Gun rights and gun control advocates are reacting to the first prosecution under Washington’s Initiative 594, the 2014 law that requires a background check for person-to-person gun sales.
The case involves a former Oak Harbor, Washington, resident named Mark Mercado who allegedly gave or sold a .22-caliber pistol to an acquaintance last November. Prosecutors said that gun was then used a day later in the murder of 17-year-old John Skyler Johnson, known as “Jay.”
“Had it not been so easy maybe they would have re-thinked their planning and staging,” said Johnson’s grandmother Shari Mattson-Cooper speaking with KING 5 News about the ease with which the gun was obtained.
Police traced the gun back to Mercado through text messages.
Renee Hopkins is executive director of the Alliance for Gun Responsibility, the group that sponsored Initiative 594. She called the first prosecution under this law “significant” but said that’s not the main measure of its effectiveness.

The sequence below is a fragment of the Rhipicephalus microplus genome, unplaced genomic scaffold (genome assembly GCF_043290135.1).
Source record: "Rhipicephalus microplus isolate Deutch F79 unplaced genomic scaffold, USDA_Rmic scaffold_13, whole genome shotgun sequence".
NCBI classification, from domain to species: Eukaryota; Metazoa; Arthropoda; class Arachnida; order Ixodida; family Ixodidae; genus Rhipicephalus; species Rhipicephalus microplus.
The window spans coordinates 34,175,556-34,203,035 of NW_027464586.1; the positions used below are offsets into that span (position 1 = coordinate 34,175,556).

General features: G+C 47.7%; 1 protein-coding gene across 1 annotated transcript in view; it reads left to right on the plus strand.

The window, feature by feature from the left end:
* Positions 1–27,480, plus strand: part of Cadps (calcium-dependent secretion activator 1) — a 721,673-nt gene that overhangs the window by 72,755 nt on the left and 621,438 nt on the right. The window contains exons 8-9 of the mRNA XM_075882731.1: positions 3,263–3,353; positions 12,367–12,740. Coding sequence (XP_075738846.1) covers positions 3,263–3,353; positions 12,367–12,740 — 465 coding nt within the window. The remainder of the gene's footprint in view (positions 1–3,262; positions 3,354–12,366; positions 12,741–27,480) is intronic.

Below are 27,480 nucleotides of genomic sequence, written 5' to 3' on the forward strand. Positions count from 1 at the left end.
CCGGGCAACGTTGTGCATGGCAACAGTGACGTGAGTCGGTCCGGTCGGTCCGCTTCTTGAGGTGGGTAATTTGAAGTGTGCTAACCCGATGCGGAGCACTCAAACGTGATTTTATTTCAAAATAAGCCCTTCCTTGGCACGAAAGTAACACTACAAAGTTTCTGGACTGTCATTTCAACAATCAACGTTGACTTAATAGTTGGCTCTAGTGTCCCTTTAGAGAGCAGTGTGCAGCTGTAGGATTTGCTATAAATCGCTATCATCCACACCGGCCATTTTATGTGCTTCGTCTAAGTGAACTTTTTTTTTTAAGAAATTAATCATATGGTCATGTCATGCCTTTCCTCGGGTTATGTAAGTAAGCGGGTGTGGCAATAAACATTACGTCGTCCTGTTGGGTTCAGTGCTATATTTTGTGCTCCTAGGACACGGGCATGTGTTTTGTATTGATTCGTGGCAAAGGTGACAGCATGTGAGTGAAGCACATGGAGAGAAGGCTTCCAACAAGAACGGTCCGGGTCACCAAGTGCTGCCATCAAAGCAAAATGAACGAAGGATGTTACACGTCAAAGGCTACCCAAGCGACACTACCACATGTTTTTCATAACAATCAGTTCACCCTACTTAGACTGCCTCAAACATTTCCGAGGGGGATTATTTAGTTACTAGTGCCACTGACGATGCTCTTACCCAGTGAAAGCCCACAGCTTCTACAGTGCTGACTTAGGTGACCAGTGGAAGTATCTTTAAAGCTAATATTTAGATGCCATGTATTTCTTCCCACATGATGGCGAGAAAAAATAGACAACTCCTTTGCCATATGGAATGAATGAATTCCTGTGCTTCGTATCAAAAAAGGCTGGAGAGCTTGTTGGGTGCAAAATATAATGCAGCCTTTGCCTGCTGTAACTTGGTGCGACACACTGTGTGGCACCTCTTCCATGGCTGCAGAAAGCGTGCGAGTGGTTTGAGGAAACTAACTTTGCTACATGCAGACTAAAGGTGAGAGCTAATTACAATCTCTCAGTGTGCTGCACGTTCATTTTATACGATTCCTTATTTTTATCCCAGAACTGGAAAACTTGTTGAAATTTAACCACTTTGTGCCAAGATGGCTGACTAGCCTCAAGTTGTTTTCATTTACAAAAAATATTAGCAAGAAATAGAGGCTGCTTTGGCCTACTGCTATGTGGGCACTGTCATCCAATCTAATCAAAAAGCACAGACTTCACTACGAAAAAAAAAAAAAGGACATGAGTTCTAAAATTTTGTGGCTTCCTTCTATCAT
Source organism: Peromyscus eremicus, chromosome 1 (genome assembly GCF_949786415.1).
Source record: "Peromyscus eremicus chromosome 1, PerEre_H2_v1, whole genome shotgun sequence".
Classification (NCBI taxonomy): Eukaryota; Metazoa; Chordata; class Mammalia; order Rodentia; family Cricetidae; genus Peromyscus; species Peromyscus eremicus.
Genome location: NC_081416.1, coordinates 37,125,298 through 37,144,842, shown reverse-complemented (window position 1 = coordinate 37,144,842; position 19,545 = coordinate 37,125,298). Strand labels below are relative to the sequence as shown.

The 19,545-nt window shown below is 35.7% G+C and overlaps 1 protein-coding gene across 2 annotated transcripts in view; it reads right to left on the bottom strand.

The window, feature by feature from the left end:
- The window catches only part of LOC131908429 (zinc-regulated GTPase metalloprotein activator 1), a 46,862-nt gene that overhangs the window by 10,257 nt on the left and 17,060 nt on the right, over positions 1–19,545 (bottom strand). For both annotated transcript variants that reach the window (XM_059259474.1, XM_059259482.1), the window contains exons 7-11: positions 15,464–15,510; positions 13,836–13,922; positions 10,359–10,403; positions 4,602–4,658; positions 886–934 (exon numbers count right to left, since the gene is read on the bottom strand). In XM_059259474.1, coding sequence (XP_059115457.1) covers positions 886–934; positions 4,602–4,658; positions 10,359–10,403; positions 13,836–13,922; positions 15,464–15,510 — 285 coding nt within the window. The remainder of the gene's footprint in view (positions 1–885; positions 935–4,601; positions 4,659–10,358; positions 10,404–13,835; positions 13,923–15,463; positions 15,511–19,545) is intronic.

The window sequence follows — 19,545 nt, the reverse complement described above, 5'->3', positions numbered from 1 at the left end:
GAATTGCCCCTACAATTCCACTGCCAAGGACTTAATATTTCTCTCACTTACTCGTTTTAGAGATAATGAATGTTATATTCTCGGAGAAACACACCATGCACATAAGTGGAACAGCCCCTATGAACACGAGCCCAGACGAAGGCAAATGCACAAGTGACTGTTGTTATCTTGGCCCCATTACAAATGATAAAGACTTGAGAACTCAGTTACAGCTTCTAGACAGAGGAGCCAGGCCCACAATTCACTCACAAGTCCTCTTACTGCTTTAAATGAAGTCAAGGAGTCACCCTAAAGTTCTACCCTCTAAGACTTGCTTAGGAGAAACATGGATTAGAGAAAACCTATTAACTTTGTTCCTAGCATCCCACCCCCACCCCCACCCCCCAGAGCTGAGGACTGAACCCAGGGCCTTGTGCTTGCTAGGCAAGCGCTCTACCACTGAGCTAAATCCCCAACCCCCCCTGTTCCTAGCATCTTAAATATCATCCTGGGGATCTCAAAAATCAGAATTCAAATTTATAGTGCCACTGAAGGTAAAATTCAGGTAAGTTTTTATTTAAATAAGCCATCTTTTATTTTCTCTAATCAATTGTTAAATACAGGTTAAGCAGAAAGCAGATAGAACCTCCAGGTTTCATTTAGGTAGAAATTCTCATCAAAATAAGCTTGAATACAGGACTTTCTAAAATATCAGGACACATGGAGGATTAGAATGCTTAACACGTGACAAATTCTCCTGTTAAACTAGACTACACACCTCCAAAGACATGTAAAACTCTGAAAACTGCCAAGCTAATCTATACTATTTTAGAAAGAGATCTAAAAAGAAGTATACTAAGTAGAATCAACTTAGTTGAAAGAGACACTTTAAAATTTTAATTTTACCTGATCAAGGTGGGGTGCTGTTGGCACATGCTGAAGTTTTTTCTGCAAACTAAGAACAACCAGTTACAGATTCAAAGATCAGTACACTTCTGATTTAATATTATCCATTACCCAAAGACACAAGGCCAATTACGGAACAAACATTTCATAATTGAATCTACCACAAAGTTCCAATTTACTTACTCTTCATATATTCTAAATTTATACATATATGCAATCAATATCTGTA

“It’s actually keeping and preventing guns from getting into the hands of people who shouldn’t have them,” Hopkins said.
Hopkins said since the law took effect, background checks have stopped more than 100 person-to-person gun sales in Washington.
Dave Workman with the Citizens Committee For the Right to Keep and Bear Arms has a different view of the law’s effectiveness.
“It didn’t prevent the crime from being committed,” Workman said. “It only allows a mechanism under which the Island County Prosecutor can prosecute the guy who sold the gun.”
Workman also questioned whether this case is a true test of the background check law. That’s because the recipient of the gun was not yet 21, so federal law would have prevented the sale even with a background check.
As for Jay Johnson’s grandmother, she said she’s “astounded” that her grandson’s murder has now led to the first prosecution under the two-year-old law.
“Maybe, maybe this is Jay’s way of helping society,” Mattson-Cooper said.
This story was reported in collaboration with KING 5 News